Honestly these changes are not huge in and of themselves, but the effect this has on the game ripples into each fold of the experience. This is a comparison that will be used several times throughout the next couple of months, but comparing the original title to the 2023 release feels a lot like comparing Brass: Lancashire to Brass: Birmingham. Zhanguo is tight, punitive, and unforgiving to those who refuse to read what other players are doing; Zhanguo: The First Empire is more open and presents players with several opportunities to make up for their shortcomings in one area by being dominant in another.

Plus, the other major change to Zhanguo: The First Empire is the immense amount of variability. Almost every reward or goal players get or work towards is randomized at set-up. Paired with the randomness of the cards, and no player can enter the game with much of a head start. The new version creates this “Kickstarter Replayability” that everyone advertises, but nobody really cares about. Sure, the implementation of the variability is solid, but at the end of the day, it doesn’t feel THAT different to have Goal A on a Wall vs. have Goal A in a province. 

In the end, they do play quite similarly. This is my toughest call yet, but since the original cannot be played here, and since it is a case again where the original designers tweaked the game specifically to bring it up to 2023 standards, I feel ok saying it qualifies as a 2023 release.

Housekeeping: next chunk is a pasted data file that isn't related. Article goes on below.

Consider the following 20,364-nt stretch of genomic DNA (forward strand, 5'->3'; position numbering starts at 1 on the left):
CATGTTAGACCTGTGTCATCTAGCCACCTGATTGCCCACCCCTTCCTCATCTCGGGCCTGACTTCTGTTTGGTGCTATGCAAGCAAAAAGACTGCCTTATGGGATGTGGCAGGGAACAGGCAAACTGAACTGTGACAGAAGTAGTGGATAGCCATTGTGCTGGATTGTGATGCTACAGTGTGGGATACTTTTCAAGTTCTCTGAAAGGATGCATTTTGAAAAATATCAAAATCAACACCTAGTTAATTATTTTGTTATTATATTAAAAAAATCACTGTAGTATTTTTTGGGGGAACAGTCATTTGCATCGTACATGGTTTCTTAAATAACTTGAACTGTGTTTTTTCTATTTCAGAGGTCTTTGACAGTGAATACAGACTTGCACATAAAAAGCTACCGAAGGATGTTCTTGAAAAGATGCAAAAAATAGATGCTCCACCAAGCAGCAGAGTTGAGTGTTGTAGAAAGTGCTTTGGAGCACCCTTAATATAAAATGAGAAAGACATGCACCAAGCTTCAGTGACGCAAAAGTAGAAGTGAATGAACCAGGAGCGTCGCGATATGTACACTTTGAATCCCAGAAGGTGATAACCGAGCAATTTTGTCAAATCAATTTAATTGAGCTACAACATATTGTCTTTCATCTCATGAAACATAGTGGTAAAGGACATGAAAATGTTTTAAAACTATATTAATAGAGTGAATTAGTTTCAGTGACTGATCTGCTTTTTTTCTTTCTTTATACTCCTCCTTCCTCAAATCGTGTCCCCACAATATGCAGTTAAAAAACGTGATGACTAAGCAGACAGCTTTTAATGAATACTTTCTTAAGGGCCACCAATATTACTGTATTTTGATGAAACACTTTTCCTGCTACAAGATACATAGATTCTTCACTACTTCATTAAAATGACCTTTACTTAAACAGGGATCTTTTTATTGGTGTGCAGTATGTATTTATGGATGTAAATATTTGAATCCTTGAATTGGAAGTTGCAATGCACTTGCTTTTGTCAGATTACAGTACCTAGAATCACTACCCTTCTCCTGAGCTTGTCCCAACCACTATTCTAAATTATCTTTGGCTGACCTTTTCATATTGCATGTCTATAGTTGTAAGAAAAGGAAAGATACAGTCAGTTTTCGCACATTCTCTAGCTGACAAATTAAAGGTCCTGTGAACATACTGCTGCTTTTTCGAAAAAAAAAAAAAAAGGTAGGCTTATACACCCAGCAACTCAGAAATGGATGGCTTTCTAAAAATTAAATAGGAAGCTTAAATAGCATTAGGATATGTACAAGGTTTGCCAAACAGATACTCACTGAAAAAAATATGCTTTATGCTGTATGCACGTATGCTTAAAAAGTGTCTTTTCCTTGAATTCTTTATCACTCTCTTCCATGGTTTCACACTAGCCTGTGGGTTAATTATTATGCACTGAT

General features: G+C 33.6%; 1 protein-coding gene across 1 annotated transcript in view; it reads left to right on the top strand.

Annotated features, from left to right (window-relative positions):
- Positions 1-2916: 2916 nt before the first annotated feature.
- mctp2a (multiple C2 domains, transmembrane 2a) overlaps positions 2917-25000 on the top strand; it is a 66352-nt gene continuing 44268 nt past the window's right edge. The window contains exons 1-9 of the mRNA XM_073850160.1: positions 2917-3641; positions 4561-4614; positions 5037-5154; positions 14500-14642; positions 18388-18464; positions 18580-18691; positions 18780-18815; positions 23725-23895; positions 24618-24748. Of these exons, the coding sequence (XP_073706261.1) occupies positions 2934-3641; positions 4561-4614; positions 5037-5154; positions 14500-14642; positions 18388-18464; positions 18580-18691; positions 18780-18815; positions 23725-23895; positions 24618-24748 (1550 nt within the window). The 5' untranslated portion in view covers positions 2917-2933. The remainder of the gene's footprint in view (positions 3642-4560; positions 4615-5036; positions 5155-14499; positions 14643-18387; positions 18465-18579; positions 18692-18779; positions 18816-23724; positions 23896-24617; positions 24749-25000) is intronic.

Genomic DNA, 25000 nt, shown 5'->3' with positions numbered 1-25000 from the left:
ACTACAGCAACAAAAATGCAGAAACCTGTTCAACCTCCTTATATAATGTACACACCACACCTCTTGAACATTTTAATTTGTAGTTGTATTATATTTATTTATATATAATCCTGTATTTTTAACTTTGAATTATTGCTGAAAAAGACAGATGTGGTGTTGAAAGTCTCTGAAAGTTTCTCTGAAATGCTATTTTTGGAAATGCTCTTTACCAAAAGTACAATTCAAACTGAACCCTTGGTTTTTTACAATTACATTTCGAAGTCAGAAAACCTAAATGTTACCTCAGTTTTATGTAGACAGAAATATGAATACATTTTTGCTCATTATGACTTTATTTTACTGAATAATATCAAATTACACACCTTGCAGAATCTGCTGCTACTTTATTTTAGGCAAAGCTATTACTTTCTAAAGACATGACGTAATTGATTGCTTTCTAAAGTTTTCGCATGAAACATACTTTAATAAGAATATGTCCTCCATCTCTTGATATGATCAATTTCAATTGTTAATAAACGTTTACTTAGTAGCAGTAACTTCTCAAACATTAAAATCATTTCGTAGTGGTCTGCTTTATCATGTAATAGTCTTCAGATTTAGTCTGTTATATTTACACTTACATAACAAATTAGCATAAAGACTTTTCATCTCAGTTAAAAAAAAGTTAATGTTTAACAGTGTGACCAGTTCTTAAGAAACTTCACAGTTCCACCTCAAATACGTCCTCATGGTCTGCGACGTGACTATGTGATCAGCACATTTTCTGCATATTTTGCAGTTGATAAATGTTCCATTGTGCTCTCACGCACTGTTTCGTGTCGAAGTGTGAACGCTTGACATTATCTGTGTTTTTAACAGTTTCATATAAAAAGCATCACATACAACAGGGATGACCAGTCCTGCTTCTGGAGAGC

Zhanguo: The First Empire: Qualified


The Sister Games: Great Western Trail: New Zealand & others

Sister/series games have always been a tough topic to tackle in my head. It feels like cheating, in a way. However, spoiler alert, I saw the depths of how frustrating these sister/series/spin-offs can be this year.

Let’s start simple. People Power is the 11th mainline COIN title from GMT Games. I have played each title in the series, to one extent or another. These games follow incredibly similar structures, but each one has its own level of chrome to it. This is what I think of when I think of a series where each title is 100% distinct. The reason that I am so confident in these feelings is because yes, the turn structure is the same, but outside of that, nearly every other aspect of the game varies from title to title. Even two of the titles that are similar on the surface start to feel more and more special as time marches forward. Both People Power and The British Way are easy qualifications to me.